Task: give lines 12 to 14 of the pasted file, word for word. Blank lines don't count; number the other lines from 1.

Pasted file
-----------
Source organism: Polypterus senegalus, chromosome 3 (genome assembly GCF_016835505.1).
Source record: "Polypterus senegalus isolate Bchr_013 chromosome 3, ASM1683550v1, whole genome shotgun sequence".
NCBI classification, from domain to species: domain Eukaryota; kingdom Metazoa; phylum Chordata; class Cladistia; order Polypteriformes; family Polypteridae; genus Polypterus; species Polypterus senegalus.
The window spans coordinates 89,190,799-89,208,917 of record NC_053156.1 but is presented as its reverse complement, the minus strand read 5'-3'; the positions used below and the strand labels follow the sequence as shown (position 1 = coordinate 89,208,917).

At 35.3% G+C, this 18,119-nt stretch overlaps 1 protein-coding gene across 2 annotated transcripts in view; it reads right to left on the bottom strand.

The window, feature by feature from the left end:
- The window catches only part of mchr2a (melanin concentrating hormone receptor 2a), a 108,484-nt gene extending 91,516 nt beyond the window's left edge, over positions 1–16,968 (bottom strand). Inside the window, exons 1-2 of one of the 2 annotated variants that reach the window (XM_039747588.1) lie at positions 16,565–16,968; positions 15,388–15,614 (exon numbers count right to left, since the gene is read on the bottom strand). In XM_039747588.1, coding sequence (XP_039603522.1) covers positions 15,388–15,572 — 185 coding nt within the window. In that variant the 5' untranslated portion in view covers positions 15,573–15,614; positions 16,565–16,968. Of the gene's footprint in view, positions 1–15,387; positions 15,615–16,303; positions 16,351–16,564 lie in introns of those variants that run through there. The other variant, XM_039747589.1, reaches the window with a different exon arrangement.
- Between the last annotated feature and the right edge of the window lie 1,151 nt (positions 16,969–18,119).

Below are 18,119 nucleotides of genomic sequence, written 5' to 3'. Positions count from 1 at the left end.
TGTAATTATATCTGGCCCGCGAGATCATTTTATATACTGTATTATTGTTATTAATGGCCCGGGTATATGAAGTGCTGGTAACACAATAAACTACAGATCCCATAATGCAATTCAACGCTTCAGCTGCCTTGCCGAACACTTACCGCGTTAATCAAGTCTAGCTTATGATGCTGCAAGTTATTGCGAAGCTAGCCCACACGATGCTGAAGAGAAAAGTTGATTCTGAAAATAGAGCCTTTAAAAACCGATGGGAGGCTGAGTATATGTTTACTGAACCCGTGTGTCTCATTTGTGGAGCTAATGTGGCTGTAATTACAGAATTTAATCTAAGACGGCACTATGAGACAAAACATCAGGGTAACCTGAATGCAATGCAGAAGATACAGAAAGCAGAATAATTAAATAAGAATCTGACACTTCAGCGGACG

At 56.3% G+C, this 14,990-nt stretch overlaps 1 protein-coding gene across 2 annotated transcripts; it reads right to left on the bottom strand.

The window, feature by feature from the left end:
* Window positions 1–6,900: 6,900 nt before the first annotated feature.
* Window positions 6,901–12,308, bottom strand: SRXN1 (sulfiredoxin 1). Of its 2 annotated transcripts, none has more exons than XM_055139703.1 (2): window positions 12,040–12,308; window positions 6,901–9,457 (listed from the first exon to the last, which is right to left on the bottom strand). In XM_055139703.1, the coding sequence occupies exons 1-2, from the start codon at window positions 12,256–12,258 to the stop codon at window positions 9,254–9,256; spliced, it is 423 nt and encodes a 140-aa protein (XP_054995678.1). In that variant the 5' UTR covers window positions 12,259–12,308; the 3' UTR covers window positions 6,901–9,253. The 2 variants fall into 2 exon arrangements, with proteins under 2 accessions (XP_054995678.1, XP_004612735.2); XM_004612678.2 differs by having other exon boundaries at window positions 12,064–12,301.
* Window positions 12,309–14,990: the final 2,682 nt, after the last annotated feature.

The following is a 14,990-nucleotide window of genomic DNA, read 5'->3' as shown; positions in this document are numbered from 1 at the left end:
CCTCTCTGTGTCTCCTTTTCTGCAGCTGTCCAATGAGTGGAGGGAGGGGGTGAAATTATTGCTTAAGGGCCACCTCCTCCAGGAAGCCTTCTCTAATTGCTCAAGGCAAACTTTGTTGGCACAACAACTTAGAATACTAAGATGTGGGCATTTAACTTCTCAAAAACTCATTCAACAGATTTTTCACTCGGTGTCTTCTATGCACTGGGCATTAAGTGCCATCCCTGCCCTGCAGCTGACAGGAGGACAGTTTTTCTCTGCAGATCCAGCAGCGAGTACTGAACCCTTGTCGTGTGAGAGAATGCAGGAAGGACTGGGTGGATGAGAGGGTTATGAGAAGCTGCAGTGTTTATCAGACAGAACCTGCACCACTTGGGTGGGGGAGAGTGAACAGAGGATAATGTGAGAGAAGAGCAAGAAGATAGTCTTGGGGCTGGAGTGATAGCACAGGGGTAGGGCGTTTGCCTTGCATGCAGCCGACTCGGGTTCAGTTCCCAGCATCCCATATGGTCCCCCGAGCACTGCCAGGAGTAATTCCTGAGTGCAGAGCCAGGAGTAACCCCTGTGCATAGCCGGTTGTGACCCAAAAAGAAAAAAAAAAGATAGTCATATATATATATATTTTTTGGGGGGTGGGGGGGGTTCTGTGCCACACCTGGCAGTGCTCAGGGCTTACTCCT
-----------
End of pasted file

The window, feature by feature from the left end:
* Window positions 1–6,900: 6,900 nt before the first annotated feature.
* Window positions 6,901–12,308, bottom strand: SRXN1 (sulfiredoxin 1). Of its 2 annotated transcripts, none has more exons than XM_055139703.1 (2): window positions 12,040–12,308; window positions 6,901–9,457 (listed from the first exon to the last, which is right to left on the bottom strand). In XM_055139703.1, the coding sequence occupies exons 1-2, from the start codon at window positions 12,256–12,258 to the stop codon at window positions 9,254–9,256; spliced, it is 423 nt and encodes a 140-aa protein (XP_054995678.1). In that variant the 5' UTR covers window positions 12,259–12,308; the 3' UTR covers window positions 6,901–9,253. The 2 variants fall into 2 exon arrangements, with proteins under 2 accessions (XP_054995678.1, XP_004612735.2); XM_004612678.2 differs by having other exon boundaries at window positions 12,064–12,301.